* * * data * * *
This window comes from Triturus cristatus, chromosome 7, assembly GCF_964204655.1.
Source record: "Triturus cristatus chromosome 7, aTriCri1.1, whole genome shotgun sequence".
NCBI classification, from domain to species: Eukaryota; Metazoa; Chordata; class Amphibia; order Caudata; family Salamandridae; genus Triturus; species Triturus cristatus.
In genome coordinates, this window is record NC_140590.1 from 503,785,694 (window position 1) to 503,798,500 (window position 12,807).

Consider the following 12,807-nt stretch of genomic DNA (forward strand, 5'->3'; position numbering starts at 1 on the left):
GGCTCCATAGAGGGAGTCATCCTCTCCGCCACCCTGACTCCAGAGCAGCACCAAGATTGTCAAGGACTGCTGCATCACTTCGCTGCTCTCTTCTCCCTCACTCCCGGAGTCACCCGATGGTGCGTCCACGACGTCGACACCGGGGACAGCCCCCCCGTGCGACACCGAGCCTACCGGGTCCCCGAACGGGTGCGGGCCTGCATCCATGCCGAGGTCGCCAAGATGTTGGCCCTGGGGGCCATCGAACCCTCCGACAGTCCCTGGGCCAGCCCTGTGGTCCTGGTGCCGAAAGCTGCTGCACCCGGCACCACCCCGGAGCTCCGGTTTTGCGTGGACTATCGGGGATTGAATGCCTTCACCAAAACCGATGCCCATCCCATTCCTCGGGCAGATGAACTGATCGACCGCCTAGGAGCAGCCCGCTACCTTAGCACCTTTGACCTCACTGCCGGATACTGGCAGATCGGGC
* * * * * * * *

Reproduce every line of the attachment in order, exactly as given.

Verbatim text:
This window comes from Triturus cristatus, chromosome 7, assembly GCF_964204655.1.
Source record: "Triturus cristatus chromosome 7, aTriCri1.1, whole genome shotgun sequence".
NCBI classification, from domain to species: Eukaryota; Metazoa; Chordata; class Amphibia; order Caudata; family Salamandridae; genus Triturus; species Triturus cristatus.
In genome coordinates, this window is record NC_140590.1 from 503,785,694 (window position 1) to 503,798,500 (window position 12,807).

Consider the following 12,807-nt stretch of genomic DNA (forward strand, 5'->3'; position numbering starts at 1 on the left):
GGCTCCATAGAGGGAGTCATCCTCTCCGCCACCCTGACTCCAGAGCAGCACCAAGATTGTCAAGGACTGCTGCATCACTTCGCTGCTCTCTTCTCCCTCACTCCCGGAGTCACCCGATGGTGCGTCCACGACGTCGACACCGGGGACAGCCCCCCCGTGCGACACCGAGCCTACCGGGTCCCCGAACGGGTGCGGGCCTGCATCCATGCCGAGGTCGCCAAGATGTTGGCCCTGGGGGCCATCGAACCCTCCGACAGTCCCTGGGCCAGCCCTGTGGTCCTGGTGCCGAAAGCTGCTGCACCCGGCACCACCCCGGAGCTCCGGTTTTGCGTGGACTATCGGGGATTGAATGCCTTCACCAAAACCGATGCCCATCCCATTCCTCGGGCAGATGAACTGATCGACCGCCTAGGAGCAGCCCGCTACCTTAGCACCTTTGACCTCACTGCCGGATACTGGCAGATCGGGC